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Kentucky: Mysterious death of ducks at Nicholasville lake

University of Kentucky animal disease experts have determined that ducks found dead at a lake in Nicholasville were killed by botulism.

The university's Livestock Disease Diagnostic Center in Lexington says the botulism is the type that occurs naturally when air temperatures rise and water and oxygen levels drop in ponds.

Question

Rodents might be behind mysterious South African disease

Johannesburg: The mysterious disease in South Africa that bleeds its victims to death, is suspected to be carried by rodents, as per the health department in the country.

Already claiming three lives and subjecting many to the isolation wards, the disease causes the patient to bleed internally as well as externally, finally leading to his or her death.

Beer

Excess Drinking Shrinks the Brain

The more alcohol you drink, the more your brain shrinks, a new study has found.

"The take-home message is that, if you drink a lot, you're going to hurt your brain," said Rajesh Miranda, an associate professor of neuroscience and experimental therapeutics at the Texas A&M Health Science Center College of Medicine. "This is something we knew, but this is a huge study that quantifies that."

Magnify

Childhood Schizophrenia Linked to Slow Brain Growth, Study Says

Schizophrenic children have slower brain growth, a government study found.

Kids with schizophrenia had growth of 1.3 percent a year in their brain's white matter compared with 2.6 percent growth in normal children, according to the study published in the Proceedings of the National Academy of Sciences. White matter is the tissue nerve cells use to send messages in the brain.

Previous studies had shown that gray matter, which is the part of nerve cells responsible for processing signals, also grows more slowly in schizophrenic patients.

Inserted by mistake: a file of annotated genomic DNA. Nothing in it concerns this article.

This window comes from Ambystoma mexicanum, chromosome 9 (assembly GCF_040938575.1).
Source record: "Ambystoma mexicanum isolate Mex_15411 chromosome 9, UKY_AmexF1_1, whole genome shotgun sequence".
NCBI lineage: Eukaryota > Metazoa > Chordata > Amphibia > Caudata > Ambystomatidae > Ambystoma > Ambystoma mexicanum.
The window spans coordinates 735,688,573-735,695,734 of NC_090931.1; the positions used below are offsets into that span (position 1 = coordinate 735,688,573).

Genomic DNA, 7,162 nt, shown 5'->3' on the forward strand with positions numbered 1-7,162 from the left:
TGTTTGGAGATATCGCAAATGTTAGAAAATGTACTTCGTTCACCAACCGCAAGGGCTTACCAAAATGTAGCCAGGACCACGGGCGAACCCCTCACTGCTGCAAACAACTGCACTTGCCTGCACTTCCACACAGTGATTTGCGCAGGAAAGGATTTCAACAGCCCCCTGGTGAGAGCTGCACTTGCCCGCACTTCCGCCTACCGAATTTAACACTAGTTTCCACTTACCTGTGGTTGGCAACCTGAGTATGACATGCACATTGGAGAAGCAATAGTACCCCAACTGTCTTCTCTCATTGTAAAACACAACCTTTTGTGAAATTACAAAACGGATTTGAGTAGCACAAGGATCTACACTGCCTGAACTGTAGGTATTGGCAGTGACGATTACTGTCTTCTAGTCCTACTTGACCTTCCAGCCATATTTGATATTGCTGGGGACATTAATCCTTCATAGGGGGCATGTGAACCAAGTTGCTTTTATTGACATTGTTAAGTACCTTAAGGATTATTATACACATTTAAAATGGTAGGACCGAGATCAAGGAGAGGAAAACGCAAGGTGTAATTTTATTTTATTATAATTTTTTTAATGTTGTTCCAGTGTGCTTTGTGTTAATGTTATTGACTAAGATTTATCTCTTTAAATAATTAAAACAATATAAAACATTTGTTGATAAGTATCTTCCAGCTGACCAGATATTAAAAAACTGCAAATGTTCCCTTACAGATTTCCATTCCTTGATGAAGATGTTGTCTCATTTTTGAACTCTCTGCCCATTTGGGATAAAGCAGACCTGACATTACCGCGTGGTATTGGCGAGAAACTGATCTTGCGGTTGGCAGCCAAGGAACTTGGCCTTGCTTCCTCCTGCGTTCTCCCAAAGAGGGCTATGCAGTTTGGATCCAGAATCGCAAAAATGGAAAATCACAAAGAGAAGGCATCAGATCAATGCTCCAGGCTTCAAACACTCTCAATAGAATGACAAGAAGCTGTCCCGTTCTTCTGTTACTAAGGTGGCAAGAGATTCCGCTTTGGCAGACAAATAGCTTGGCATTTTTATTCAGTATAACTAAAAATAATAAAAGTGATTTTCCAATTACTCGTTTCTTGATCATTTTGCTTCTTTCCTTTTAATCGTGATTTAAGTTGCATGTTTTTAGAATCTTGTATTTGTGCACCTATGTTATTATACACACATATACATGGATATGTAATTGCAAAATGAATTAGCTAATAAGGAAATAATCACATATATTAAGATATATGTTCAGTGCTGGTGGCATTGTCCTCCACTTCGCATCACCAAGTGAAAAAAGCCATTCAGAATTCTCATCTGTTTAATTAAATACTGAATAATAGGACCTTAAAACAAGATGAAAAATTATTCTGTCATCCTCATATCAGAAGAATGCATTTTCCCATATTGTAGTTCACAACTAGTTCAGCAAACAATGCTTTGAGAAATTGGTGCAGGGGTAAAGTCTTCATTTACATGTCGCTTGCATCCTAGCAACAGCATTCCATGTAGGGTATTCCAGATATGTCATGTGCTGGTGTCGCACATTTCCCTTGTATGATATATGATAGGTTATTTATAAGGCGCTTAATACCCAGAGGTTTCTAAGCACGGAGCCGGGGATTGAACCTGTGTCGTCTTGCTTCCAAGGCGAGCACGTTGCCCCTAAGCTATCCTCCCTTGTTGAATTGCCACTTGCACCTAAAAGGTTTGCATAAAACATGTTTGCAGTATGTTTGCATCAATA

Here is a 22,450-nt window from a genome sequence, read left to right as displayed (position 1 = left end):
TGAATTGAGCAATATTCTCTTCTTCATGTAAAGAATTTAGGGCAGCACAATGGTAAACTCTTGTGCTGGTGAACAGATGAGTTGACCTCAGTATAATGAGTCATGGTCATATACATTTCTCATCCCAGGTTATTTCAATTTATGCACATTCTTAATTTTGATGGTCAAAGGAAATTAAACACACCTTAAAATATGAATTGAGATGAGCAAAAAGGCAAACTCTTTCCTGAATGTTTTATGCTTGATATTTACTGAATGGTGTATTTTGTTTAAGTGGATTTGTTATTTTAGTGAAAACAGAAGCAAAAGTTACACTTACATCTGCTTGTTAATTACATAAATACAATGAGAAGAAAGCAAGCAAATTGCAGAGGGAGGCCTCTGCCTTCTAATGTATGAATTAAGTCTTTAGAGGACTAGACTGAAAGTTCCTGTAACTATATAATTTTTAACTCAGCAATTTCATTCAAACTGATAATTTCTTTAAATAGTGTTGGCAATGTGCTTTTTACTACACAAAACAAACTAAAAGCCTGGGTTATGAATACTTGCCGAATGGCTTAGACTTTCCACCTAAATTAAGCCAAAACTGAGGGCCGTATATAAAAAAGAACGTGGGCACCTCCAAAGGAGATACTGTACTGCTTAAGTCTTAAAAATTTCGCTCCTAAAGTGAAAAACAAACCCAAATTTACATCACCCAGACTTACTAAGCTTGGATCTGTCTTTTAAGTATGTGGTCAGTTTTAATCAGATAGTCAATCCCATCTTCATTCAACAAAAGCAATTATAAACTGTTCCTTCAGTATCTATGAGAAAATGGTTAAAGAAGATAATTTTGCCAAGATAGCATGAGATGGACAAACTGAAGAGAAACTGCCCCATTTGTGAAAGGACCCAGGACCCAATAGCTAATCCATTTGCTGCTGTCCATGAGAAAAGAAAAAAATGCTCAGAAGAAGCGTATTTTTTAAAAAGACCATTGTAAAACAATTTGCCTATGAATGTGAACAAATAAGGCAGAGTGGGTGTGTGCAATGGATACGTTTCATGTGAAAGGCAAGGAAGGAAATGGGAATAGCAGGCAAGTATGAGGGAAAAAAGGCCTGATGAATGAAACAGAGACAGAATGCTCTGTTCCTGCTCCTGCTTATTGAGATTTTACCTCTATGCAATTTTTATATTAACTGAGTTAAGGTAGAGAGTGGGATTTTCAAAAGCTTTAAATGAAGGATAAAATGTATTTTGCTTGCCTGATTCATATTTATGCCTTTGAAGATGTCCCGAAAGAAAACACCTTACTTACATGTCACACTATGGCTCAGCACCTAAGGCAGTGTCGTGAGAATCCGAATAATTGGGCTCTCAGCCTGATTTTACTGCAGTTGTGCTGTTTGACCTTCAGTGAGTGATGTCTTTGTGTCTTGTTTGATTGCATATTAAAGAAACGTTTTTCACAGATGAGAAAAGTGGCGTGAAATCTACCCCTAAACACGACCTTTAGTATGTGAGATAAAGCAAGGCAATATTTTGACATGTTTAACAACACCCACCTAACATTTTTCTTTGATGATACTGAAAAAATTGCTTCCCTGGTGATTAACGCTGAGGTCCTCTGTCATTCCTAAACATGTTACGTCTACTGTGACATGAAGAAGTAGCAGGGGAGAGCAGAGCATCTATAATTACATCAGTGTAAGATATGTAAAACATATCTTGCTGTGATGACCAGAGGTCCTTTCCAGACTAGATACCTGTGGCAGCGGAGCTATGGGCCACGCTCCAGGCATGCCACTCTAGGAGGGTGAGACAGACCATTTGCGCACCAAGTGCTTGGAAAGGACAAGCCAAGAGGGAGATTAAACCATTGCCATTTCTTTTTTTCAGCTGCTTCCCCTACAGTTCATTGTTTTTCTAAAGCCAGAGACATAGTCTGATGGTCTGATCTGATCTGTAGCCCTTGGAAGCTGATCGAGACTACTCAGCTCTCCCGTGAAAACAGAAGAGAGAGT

Sun

Parkinson's linked to lack of vitamin D

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© BBC
Parkinson's gets progressively worse
Scientists are testing whether vitamin D supplements can ease symptoms of Parkinson's disease.

A US team found 55% of Parkinson's patients had insufficient levels of vitamin D, compared to 36% of healthy elderly people.

However, the Emory University researchers do not yet know if the vitamin deficiency is a cause or the result of having Parkinson's.

The study appears in the journal Archives of Neurology.

Comment: There is also evidence that nicotine helps prevent the types of brain damage associated with Parkinson's disease.


Attention

South Africa: Mystery disease not airborne - Medi-Clinic

The flu-like illness which has killed four people in Johannesburg is not airborne but is contracted through bodily fluids, said a spokesperson at the Morningside Medi-Clinic on Monday.

"The disease is transferable through bodily fluids and is not airborne. We want to ensure that there's no panic in the broader public... There is no outbreak at the hospital. We currently don't have patients with the same symptoms," said regional marketing manger Malinda Pelser.

Tests were not conclusive of any particular disease including viral haemorrhagic fevers.

Heart

Israeli hospital treats sick Iranian child

A 12-year-old cancer-stricken Iranian boy arrived at an Israeli hospital on Friday for emergency treatment on his brain tumor.